Ensure your loved ones are getting enough quality sleep and learn what signs of restlessness can mean.

“Sleeping like a baby” may sound like a dream, but there’s nothing childish about getting enough rest. Yet as we age, getting the “right amount” of sleep sometimes comes with more questions than easy answers. Do adults really need eight hours of sleep? Can napping make up for a lack of sleep? Is it possible to sleep too much?                                                                

Experts at the American Geriatrics Society (AGS) and the National Sleep Foundation (NSF) say yes to all of these questions. In fact, a panel of experts brought together by the NSF in 2015 reviewed extensive research on sleep needs in order to arrive at more accurate answers. The panel found that, while sleep patterns change with age, adults 65 and older still need about seven to eight hours of sleep nightly — and ideally over a continuous period of time.

It’s important to note that this is still just an “ideal” range for older men and women. Some people might need slightly less or slightly more sleep to meet their individual needs. The real concern is for people who get significantly more or less sleep than what’s recommended and who still don’t feel rested or continue to live with health problems related to their sleep.

That’s because getting a lot more or a lot less sleep than what’s needed can contribute to

a range of other health concerns, including high blood pressure, obesity and even heart disease. Sleeping too little or too much may also be a sign of an undiagnosed health problem, such as a breathing disorder (like sleep apnea), depression or anxiety.

Disrupted sleep is common in older people and may take many forms. Sleep problems for an older person can spell trouble for other people, too. If you’re a caregiver, for example, you may find that your own sleep patterns are affected by looking after a friend or family member who has a hard time falling or staying asleep. This can be especially true if the person you look after lives with a condition that impacts mental health, such as Alzheimer’s disease or dementia.

If you or someone you care for is having trouble sleeping, it’s best to make an appointment to see a health care professional as soon as possible. Your health care provider will review your medical history, conduct a physical exam and possibly ask you to keep a sleep diary to paint a better picture of how you rest throughout the day and night. If your health care professional uncovers an underlying risk factor that impacts sleep, you can work together to develop a plan to address sleep problems and related health conditions.

We may not always be able to “sleep like a baby,” but with a little vigilance we can all take important steps toward sleep that supports healthy aging. For even more tips and information, visit HealthinAging.org.

Whether you’re an older adult or someone who cares for an older friend or family member, there are many lifestyle approaches you can follow to promote better sleep right away. For example:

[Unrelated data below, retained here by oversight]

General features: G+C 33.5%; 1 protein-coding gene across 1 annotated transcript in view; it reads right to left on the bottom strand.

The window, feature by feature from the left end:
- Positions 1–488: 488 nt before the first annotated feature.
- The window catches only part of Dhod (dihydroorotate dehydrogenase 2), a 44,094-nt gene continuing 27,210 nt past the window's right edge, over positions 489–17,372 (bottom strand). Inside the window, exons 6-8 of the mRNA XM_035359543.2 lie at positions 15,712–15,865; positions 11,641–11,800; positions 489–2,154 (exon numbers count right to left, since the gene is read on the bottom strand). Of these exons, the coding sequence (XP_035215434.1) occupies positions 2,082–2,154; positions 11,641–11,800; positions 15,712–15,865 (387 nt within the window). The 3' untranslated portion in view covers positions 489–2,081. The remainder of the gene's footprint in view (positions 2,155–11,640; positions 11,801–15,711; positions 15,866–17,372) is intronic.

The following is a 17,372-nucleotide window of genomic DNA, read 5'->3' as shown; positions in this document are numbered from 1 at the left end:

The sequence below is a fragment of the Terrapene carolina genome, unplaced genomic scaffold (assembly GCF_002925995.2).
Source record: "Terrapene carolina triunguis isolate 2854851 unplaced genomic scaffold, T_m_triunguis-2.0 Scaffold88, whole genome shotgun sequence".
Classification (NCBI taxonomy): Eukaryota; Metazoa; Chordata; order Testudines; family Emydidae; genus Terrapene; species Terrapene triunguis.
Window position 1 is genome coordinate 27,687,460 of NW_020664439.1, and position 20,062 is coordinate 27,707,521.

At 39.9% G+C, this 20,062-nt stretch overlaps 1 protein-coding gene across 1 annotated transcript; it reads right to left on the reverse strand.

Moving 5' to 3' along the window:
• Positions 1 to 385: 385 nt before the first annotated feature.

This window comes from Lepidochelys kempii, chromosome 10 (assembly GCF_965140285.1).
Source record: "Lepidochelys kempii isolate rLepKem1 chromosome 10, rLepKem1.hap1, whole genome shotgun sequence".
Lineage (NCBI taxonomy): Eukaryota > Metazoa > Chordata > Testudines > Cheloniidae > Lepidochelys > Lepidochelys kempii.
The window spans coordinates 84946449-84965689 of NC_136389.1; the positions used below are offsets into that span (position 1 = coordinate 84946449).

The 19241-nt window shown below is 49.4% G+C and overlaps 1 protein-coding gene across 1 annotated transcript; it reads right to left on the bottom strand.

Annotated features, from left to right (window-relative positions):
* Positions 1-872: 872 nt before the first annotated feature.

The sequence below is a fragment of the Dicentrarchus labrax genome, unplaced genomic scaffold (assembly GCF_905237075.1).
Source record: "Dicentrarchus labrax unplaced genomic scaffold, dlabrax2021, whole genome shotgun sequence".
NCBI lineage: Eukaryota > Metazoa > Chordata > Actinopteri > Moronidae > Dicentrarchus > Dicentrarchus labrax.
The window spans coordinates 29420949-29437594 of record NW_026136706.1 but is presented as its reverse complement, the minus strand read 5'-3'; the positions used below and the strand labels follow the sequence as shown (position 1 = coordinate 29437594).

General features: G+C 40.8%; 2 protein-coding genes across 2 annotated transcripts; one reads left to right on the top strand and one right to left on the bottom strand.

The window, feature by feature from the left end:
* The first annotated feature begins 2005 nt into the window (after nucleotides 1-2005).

• Set the scene for sleep. Creating the right sleep environment is important. Avoid excitement before bedtime and try to keep your bedroom as peaceful as possible. Watching TV or using your tablet or smartphone right before bed isn’t a good idea either. Bright screens can keep you up.
  • Build a better sleep routine. Do your best to go to bed and wake up at about the same time every day. If you don’t fall asleep soon, try doing something relaxing, like reading, to help make you drowsy.
  • Watch what you eat and drink. Eating your last meal of the day at least three or more hours before bedtime might make for a more restful night. Avoid caffeinated drinks, alcohol and tobacco too since these can disrupt your sleep cycle.
  • Exercise — it’s always a good health habit. Staying physically active helps some people sleep better. Just remember that it’s still important to avoid anything vigorous several hours before you turn in for the night
  • Be your own advocate. For caregivers in particular, it’s critical to stay on top of your own health and sleep patterns, even while you’re caring for a friend or family member. While caregivers are used to talking with health care providers about someone else’s well-being, they often don’t talk about their own. That can be a missed opportunity, especially since trouble sleeping can be a sign of caregiver stress. With help from a doctor, nurse, social worker or other professional, you can work to rebalance your caregiver responsibilities and perhaps even tap into resources you didn’t know were available.

Michael V. Vitiello, Ph.D., is Professor of Psychiatry & Behavioral Science, Gerontology & Geriatrics, and Biobehavioral Nursing, Co- Director of Northwest Geriatrics Workforce Enhancement Center (NW GWEC), and Editor-in-Chief (for the Americas), Sleep Medicine Reviews (SMR). He joined the staff of the University of Washington’s School of Medicine in 1983.